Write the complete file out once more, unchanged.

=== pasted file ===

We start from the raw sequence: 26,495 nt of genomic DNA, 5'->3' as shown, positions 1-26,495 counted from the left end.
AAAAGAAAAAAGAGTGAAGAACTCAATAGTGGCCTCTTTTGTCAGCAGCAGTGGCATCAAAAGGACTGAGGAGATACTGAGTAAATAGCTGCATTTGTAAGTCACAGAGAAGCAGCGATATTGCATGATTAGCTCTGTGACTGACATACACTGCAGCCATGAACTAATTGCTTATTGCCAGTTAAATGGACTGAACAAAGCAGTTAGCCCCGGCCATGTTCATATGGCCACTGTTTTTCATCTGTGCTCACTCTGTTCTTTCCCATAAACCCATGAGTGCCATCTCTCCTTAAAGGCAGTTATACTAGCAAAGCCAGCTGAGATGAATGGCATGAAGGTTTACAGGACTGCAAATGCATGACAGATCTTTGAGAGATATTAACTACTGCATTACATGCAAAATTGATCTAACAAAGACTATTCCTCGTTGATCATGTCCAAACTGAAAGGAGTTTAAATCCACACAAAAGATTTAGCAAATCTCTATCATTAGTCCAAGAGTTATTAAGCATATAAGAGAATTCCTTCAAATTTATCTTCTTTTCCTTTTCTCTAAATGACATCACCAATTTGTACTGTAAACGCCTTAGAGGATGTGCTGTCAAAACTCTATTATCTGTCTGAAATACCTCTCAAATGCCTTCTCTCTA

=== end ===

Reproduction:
We start from the raw sequence: 26,495 nt of genomic DNA, 5'->3' as shown, positions 1-26,495 counted from the left end.
AAAAGAAAAAAGAGTGAAGAACTCAATAGTGGCCTCTTTTGTCAGCAGCAGTGGCATCAAAAGGACTGAGGAGATACTGAGTAAATAGCTGCATTTGTAAGTCACAGAGAAGCAGCGATATTGCATGATTAGCTCTGTGACTGACATACACTGCAGCCATGAACTAATTGCTTATTGCCAGTTAAATGGACTGAACAAAGCAGTTAGCCCCGGCCATGTTCATATGGCCACTGTTTTTCATCTGTGCTCACTCTGTTCTTTCCCATAAACCCATGAGTGCCATCTCTCCTTAAAGGCAGTTATACTAGCAAAGCCAGCTGAGATGAATGGCATGAAGGTTTACAGGACTGCAAATGCATGACAGATCTTTGAGAGATATTAACTACTGCATTACATGCAAAATTGATCTAACAAAGACTATTCCTCGTTGATCATGTCCAAACTGAAAGGAGTTTAAATCCACACAAAAGATTTAGCAAATCTCTATCATTAGTCCAAGAGTTATTAAGCATATAAGAGAATTCCTTCAAATTTATCTTCTTTTCCTTTTCTCTAAATGACATCACCAATTTGTACTGTAAACGCCTTAGAGGATGTGCTGTCAAAACTCTATTATCTGTCTGAAATACCTCTCAAATGCCTTCTCTCTA